I've encountered a purely hypothetical problem which feels like it has an easy solution if I find the right linq method...

I have two arrays of ints and I know they are the same size. I want to create a third array of the same size where the elements in the third array are the sum of the elements in the first two arrays in the corresponding position.

Below is a method that should show what I want to do.

public static int[] AddArrays(int[] a, int[] b)
    int[] newArray = new int[a.Length];
    for (int i = 0; i<a.Length; i++)
    return newArray;

Are there any Linq methods that I can just use like

return a.DoStuff(b, (x,y) => x+y)

or something like that?

I should note that this probably falls in the category of homework since the original problem came from a website I was looking at (though I can't find a direct link to the problem) and not as a question I need for work or anything.

If no simple method exists then what is the most Linqy way to do this? an array.each would seem to have the problem of not being able to index the second array easily to add the values to the one you are iterating through leading me to wonder if Linq would be any help at all in that situation...

  • 1
    FYI, this is usually called a “zip” (the zipper analogy should be obvious) and Linq has no built-in support for it, except maybe via SelectMany. /EDIT Apparently no longer true in the current version. Sep 9, 2011 at 9:59
  • 1
    Zip these guys have answered is avail only on .NET 4
    – Zenwalker
    Sep 9, 2011 at 10:06
  • @zenwalker : yep and this is why better to upgrade Framework version as soon as possible, very neat features are ;)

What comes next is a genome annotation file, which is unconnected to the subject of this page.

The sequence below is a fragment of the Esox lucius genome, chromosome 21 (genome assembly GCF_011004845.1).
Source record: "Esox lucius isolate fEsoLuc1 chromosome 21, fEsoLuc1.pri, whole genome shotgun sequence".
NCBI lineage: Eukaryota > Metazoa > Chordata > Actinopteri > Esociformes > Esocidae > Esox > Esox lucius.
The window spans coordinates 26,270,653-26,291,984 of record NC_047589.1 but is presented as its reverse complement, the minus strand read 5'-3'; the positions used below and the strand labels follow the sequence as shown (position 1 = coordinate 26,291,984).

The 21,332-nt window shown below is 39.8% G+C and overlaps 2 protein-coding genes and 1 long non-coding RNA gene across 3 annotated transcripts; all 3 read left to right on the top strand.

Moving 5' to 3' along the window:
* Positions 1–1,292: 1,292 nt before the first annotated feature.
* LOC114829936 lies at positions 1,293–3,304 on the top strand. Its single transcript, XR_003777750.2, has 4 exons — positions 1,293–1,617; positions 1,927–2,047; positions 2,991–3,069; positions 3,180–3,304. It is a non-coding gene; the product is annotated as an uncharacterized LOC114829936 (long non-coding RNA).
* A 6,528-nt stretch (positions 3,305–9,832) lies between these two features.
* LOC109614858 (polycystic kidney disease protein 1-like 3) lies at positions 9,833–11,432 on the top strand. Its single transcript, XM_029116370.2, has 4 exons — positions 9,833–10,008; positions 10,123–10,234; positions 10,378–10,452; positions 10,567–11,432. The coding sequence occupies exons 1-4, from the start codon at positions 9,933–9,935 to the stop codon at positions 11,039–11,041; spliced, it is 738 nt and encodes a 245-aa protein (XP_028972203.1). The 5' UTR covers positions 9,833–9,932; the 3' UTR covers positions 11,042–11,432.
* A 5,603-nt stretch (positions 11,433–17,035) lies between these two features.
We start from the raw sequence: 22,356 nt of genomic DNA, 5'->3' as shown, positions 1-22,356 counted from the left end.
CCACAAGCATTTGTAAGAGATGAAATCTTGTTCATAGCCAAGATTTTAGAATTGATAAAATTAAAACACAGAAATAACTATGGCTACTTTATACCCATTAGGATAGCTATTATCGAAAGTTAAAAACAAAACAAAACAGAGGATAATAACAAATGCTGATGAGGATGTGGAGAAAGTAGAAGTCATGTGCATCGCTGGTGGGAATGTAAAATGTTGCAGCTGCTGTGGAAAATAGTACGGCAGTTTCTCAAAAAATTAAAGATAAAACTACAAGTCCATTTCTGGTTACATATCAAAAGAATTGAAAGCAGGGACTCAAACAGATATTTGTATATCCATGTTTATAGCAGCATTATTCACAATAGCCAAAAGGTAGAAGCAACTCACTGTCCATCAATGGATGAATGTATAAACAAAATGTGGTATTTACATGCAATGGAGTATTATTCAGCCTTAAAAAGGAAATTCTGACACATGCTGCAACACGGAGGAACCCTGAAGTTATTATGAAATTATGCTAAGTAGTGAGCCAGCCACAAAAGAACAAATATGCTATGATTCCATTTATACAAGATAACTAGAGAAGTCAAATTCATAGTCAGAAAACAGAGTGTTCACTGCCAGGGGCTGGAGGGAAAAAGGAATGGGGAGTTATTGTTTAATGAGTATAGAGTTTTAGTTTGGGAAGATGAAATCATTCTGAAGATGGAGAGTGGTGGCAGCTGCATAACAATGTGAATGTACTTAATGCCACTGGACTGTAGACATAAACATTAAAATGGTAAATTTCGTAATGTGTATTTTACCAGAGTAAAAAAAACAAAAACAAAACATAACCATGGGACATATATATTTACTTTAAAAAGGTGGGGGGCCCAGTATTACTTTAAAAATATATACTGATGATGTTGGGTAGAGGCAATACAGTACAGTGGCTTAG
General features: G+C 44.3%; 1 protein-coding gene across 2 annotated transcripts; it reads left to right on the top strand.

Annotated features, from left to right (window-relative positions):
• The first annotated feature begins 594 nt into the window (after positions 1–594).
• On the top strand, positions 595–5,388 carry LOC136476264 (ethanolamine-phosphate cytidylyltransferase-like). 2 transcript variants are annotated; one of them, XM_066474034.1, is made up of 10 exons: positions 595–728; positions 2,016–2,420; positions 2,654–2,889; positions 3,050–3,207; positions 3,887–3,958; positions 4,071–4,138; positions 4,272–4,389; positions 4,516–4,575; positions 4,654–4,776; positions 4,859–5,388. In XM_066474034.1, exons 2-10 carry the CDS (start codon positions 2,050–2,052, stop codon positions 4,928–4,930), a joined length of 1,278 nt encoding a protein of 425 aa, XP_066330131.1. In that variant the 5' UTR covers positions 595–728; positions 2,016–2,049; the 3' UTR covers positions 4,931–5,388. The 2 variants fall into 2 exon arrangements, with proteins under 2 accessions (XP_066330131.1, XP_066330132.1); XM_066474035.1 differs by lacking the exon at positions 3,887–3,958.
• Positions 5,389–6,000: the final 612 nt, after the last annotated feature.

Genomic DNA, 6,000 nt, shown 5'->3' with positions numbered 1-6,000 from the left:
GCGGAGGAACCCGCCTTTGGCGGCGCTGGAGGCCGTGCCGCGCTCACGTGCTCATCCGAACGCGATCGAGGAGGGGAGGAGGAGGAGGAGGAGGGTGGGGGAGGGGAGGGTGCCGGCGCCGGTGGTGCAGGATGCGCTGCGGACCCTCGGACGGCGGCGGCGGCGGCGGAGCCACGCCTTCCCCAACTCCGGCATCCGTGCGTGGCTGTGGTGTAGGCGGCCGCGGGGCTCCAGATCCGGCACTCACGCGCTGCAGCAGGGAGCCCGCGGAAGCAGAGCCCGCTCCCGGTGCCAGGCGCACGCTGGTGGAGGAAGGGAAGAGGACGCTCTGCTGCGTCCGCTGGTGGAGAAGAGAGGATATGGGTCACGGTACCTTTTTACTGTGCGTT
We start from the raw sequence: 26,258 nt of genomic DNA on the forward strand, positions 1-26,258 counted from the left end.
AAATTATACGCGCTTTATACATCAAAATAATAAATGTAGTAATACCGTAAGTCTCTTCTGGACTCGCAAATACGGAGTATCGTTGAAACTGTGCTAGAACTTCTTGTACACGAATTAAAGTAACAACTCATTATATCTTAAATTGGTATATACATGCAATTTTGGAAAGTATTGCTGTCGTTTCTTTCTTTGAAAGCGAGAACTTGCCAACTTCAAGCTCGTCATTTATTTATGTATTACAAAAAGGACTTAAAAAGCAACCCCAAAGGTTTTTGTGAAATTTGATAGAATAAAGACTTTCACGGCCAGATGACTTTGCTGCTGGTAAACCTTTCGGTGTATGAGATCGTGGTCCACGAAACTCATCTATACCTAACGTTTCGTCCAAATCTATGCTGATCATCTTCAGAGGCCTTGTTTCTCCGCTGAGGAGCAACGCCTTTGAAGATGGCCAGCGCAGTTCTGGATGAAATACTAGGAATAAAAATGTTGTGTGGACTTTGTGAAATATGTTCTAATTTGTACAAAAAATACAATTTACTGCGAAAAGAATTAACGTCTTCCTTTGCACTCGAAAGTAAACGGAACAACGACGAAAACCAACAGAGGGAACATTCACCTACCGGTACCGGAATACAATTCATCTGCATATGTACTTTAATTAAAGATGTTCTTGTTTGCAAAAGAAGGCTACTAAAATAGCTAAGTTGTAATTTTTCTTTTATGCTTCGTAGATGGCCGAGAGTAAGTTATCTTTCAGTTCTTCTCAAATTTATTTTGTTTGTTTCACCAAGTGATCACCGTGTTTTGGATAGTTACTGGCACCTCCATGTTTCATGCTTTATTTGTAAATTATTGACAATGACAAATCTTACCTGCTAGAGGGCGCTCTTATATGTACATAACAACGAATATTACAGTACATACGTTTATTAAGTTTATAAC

– sll
    Sep 9, 2011 at 10:08

6 Answers 6


Zip it :)

var a = new int[] {1,2,3 };
var b = new int[] {4,5,6 };
a.Zip(b, (x, y) => x + y)

You can use the Select method.

int[] a = new[] { 1, 2, 3 };
int[] b = new[] { 10, 20, 30 };

var c = a.Select ((x, index) => x + b[index]).ToArray();
  • 1
    Who will pass in and then increment the index?
    – sll
    Sep 9, 2011 at 10:04
  • 3
    The index is provided by the LINQ process. Sep 9, 2011 at 10:10
  • That is a really cool feature I never knew about. Thanks for letting me know. Sadly however I think zip is a closer match to what I was after so I can't give you the accept. :(
    – Chris
    Sep 9, 2011 at 13:07
public static int[] AddArrays(int[] a, int[] b)

     return a.Zip(b, (x,y) => x+y).ToArray();
IList<int> first = new List<int> { 2, 3, 4, 5 };
IList<int> second = new List<int> { 2, 3, 4, 5 };

var result = Enumerable.Zip(first, second, (a, b) => a + b);

Without LINQ:

private static IEnumerable<int> AddArrays(IEnumerable<int> a1, IEnumerable<int> a2)
    var e1 = a1.GetEnumerator();
    var e2 = a2.GetEnumerator();

    while (e1.MoveNext() && e2.MoveNext())
        yield return e1.Current + e2.Current;

If you have an IEnumerable<int[]> arrayCollection to sum:

arrayCollection.Aggregate((a,b) => a.Zip(b, (x,y) => x + y).ToArray())

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